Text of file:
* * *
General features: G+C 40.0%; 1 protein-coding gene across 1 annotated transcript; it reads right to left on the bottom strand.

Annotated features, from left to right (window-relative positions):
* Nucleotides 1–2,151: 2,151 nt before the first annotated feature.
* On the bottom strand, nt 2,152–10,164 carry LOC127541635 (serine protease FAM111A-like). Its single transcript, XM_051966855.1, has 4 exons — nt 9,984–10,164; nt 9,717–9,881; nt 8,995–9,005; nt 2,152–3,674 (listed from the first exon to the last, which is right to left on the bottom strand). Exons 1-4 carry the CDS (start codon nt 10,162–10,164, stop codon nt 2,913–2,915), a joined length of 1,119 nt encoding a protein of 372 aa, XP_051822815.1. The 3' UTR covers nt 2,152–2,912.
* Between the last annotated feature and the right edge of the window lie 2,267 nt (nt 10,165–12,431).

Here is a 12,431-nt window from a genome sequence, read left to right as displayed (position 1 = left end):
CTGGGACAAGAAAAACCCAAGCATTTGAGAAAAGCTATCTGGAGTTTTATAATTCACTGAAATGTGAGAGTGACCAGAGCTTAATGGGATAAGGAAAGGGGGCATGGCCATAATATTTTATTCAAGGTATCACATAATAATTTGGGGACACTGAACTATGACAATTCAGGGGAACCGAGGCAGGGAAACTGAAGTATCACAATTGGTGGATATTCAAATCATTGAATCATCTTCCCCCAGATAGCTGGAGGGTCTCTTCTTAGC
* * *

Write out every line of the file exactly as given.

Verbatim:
General features: G+C 40.0%; 1 protein-coding gene across 1 annotated transcript; it reads right to left on the bottom strand.

Annotated features, from left to right (window-relative positions):
* Nucleotides 1–2,151: 2,151 nt before the first annotated feature.
* On the bottom strand, nt 2,152–10,164 carry LOC127541635 (serine protease FAM111A-like). Its single transcript, XM_051966855.1, has 4 exons — nt 9,984–10,164; nt 9,717–9,881; nt 8,995–9,005; nt 2,152–3,674 (listed from the first exon to the last, which is right to left on the bottom strand). Exons 1-4 carry the CDS (start codon nt 10,162–10,164, stop codon nt 2,913–2,915), a joined length of 1,119 nt encoding a protein of 372 aa, XP_051822815.1. The 3' UTR covers nt 2,152–2,912.
* Between the last annotated feature and the right edge of the window lie 2,267 nt (nt 10,165–12,431).

Here is a 12,431-nt window from a genome sequence, read left to right as displayed (position 1 = left end):
CTGGGACAAGAAAAACCCAAGCATTTGAGAAAAGCTATCTGGAGTTTTATAATTCACTGAAATGTGAGAGTGACCAGAGCTTAATGGGATAAGGAAAGGGGGCATGGCCATAATATTTTATTCAAGGTATCACATAATAATTTGGGGACACTGAACTATGACAATTCAGGGGAACCGAGGCAGGGAAACTGAAGTATCACAATTGGTGGATATTCAAATCATTGAATCATCTTCCCCCAGATAGCTGGAGGGTCTCTTCTTAGC